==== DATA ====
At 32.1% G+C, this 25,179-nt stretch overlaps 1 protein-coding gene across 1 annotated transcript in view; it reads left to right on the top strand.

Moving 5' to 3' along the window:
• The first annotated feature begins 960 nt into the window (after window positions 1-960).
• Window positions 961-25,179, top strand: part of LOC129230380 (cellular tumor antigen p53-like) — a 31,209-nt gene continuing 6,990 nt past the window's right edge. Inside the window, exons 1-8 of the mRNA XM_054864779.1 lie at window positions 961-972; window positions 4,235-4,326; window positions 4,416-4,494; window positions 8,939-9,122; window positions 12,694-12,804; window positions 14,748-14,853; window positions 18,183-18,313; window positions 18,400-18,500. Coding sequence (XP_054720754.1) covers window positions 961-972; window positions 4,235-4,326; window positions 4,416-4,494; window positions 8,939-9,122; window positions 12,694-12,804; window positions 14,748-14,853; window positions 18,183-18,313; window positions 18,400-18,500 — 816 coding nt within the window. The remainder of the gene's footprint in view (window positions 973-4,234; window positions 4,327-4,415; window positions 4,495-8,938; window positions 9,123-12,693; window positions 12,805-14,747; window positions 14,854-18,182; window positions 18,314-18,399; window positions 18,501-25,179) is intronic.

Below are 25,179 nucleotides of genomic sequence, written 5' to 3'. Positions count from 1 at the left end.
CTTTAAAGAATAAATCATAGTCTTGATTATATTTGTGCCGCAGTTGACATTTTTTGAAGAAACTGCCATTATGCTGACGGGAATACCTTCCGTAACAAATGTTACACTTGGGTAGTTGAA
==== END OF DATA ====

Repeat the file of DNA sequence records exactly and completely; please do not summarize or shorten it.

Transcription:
At 32.1% G+C, this 25,179-nt stretch overlaps 1 protein-coding gene across 1 annotated transcript in view; it reads left to right on the top strand.

Moving 5' to 3' along the window:
• The first annotated feature begins 960 nt into the window (after window positions 1-960).
• Window positions 961-25,179, top strand: part of LOC129230380 (cellular tumor antigen p53-like) — a 31,209-nt gene continuing 6,990 nt past the window's right edge. Inside the window, exons 1-8 of the mRNA XM_054864779.1 lie at window positions 961-972; window positions 4,235-4,326; window positions 4,416-4,494; window positions 8,939-9,122; window positions 12,694-12,804; window positions 14,748-14,853; window positions 18,183-18,313; window positions 18,400-18,500. Coding sequence (XP_054720754.1) covers window positions 961-972; window positions 4,235-4,326; window positions 4,416-4,494; window positions 8,939-9,122; window positions 12,694-12,804; window positions 14,748-14,853; window positions 18,183-18,313; window positions 18,400-18,500 — 816 coding nt within the window. The remainder of the gene's footprint in view (window positions 973-4,234; window positions 4,327-4,415; window positions 4,495-8,938; window positions 9,123-12,693; window positions 12,805-14,747; window positions 14,854-18,182; window positions 18,314-18,399; window positions 18,501-25,179) is intronic.

Below are 25,179 nucleotides of genomic sequence, written 5' to 3'. Positions count from 1 at the left end.
CTTTAAAGAATAAATCATAGTCTTGATTATATTTGTGCCGCAGTTGACATTTTTTGAAGAAACTGCCATTATGCTGACGGGAATACCTTCCGTAACAAATGTTACACTTGGGTAGTTGAA